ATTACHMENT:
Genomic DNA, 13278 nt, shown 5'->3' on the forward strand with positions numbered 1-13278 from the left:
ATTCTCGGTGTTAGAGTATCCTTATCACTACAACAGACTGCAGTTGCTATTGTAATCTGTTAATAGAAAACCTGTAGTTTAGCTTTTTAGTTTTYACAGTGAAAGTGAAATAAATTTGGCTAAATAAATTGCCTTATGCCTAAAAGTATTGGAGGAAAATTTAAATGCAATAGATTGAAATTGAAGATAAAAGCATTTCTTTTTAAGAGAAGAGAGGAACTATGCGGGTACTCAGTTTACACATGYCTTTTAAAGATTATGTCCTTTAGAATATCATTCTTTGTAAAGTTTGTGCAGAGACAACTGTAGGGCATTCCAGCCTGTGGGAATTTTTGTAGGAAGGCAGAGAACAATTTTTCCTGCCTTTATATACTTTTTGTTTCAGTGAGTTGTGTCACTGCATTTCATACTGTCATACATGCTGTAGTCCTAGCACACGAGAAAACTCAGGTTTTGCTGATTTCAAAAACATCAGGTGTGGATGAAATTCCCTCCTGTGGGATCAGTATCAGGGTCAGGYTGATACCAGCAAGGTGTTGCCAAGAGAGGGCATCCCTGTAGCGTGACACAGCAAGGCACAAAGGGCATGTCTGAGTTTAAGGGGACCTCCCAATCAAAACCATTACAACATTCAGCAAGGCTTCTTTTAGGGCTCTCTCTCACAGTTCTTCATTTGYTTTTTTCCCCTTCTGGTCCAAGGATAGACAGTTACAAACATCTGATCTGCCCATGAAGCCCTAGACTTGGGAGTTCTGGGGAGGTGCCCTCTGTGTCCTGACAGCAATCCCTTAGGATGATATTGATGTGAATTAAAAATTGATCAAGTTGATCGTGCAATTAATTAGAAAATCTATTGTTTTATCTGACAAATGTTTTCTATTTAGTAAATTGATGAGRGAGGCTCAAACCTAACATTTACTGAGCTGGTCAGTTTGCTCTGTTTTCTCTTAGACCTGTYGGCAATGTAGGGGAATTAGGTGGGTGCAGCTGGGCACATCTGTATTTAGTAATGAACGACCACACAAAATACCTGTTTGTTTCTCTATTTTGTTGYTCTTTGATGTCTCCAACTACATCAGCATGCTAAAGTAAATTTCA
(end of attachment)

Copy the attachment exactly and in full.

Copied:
Genomic DNA, 13278 nt, shown 5'->3' on the forward strand with positions numbered 1-13278 from the left:
ATTCTCGGTGTTAGAGTATCCTTATCACTACAACAGACTGCAGTTGCTATTGTAATCTGTTAATAGAAAACCTGTAGTTTAGCTTTTTAGTTTTYACAGTGAAAGTGAAATAAATTTGGCTAAATAAATTGCCTTATGCCTAAAAGTATTGGAGGAAAATTTAAATGCAATAGATTGAAATTGAAGATAAAAGCATTTCTTTTTAAGAGAAGAGAGGAACTATGCGGGTACTCAGTTTACACATGYCTTTTAAAGATTATGTCCTTTAGAATATCATTCTTTGTAAAGTTTGTGCAGAGACAACTGTAGGGCATTCCAGCCTGTGGGAATTTTTGTAGGAAGGCAGAGAACAATTTTTCCTGCCTTTATATACTTTTTGTTTCAGTGAGTTGTGTCACTGCATTTCATACTGTCATACATGCTGTAGTCCTAGCACACGAGAAAACTCAGGTTTTGCTGATTTCAAAAACATCAGGTGTGGATGAAATTCCCTCCTGTGGGATCAGTATCAGGGTCAGGYTGATACCAGCAAGGTGTTGCCAAGAGAGGGCATCCCTGTAGCGTGACACAGCAAGGCACAAAGGGCATGTCTGAGTTTAAGGGGACCTCCCAATCAAAACCATTACAACATTCAGCAAGGCTTCTTTTAGGGCTCTCTCTCACAGTTCTTCATTTGYTTTTTTCCCCTTCTGGTCCAAGGATAGACAGTTACAAACATCTGATCTGCCCATGAAGCCCTAGACTTGGGAGTTCTGGGGAGGTGCCCTCTGTGTCCTGACAGCAATCCCTTAGGATGATATTGATGTGAATTAAAAATTGATCAAGTTGATCGTGCAATTAATTAGAAAATCTATTGTTTTATCTGACAAATGTTTTCTATTTAGTAAATTGATGAGRGAGGCTCAAACCTAACATTTACTGAGCTGGTCAGTTTGCTCTGTTTTCTCTTAGACCTGTYGGCAATGTAGGGGAATTAGGTGGGTGCAGCTGGGCACATCTGTATTTAGTAATGAACGACCACACAAAATACCTGTTTGTTTCTCTATTTTGTTGYTCTTTGATGTCTCCAACTACATCAGCATGCTAAAGTAAATTTCA